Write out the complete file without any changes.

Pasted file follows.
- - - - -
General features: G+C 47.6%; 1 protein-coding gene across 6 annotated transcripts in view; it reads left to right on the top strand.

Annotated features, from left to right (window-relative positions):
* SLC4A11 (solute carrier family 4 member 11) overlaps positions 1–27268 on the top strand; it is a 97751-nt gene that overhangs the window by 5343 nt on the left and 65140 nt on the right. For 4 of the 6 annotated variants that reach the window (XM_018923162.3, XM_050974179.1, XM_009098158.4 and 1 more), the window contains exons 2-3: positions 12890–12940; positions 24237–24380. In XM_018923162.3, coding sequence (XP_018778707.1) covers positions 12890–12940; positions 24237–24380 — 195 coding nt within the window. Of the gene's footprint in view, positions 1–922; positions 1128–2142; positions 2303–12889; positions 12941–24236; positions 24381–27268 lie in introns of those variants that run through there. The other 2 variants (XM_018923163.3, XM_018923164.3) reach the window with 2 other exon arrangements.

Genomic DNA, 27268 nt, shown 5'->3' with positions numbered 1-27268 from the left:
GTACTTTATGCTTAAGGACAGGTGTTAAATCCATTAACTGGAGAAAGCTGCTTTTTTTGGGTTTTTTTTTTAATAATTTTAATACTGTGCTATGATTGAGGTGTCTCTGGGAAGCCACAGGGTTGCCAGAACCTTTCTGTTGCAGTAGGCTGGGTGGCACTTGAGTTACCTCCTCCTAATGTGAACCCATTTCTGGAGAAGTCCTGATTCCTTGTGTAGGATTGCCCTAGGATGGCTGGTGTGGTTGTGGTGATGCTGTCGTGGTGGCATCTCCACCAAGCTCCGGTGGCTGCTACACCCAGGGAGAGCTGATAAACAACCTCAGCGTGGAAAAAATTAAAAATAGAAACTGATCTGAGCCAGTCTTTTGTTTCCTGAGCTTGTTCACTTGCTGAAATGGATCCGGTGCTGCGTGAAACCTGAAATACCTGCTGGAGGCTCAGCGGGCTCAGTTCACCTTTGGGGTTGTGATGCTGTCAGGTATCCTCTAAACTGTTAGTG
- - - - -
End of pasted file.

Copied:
General features: G+C 47.6%; 1 protein-coding gene across 6 annotated transcripts in view; it reads left to right on the top strand.

Annotated features, from left to right (window-relative positions):
* SLC4A11 (solute carrier family 4 member 11) overlaps positions 1–27268 on the top strand; it is a 97751-nt gene that overhangs the window by 5343 nt on the left and 65140 nt on the right. For 4 of the 6 annotated variants that reach the window (XM_018923162.3, XM_050974179.1, XM_009098158.4 and 1 more), the window contains exons 2-3: positions 12890–12940; positions 24237–24380. In XM_018923162.3, coding sequence (XP_018778707.1) covers positions 12890–12940; positions 24237–24380 — 195 coding nt within the window. Of the gene's footprint in view, positions 1–922; positions 1128–2142; positions 2303–12889; positions 12941–24236; positions 24381–27268 lie in introns of those variants that run through there. The other 2 variants (XM_018923163.3, XM_018923164.3) reach the window with 2 other exon arrangements.

Genomic DNA, 27268 nt, shown 5'->3' with positions numbered 1-27268 from the left:
GTACTTTATGCTTAAGGACAGGTGTTAAATCCATTAACTGGAGAAAGCTGCTTTTTTTGGGTTTTTTTTTTAATAATTTTAATACTGTGCTATGATTGAGGTGTCTCTGGGAAGCCACAGGGTTGCCAGAACCTTTCTGTTGCAGTAGGCTGGGTGGCACTTGAGTTACCTCCTCCTAATGTGAACCCATTTCTGGAGAAGTCCTGATTCCTTGTGTAGGATTGCCCTAGGATGGCTGGTGTGGTTGTGGTGATGCTGTCGTGGTGGCATCTCCACCAAGCTCCGGTGGCTGCTACACCCAGGGAGAGCTGATAAACAACCTCAGCGTGGAAAAAATTAAAAATAGAAACTGATCTGAGCCAGTCTTTTGTTTCCTGAGCTTGTTCACTTGCTGAAATGGATCCGGTGCTGCGTGAAACCTGAAATACCTGCTGGAGGCTCAGCGGGCTCAGTTCACCTTTGGGGTTGTGATGCTGTCAGGTATCCTCTAAACTGTTAGTG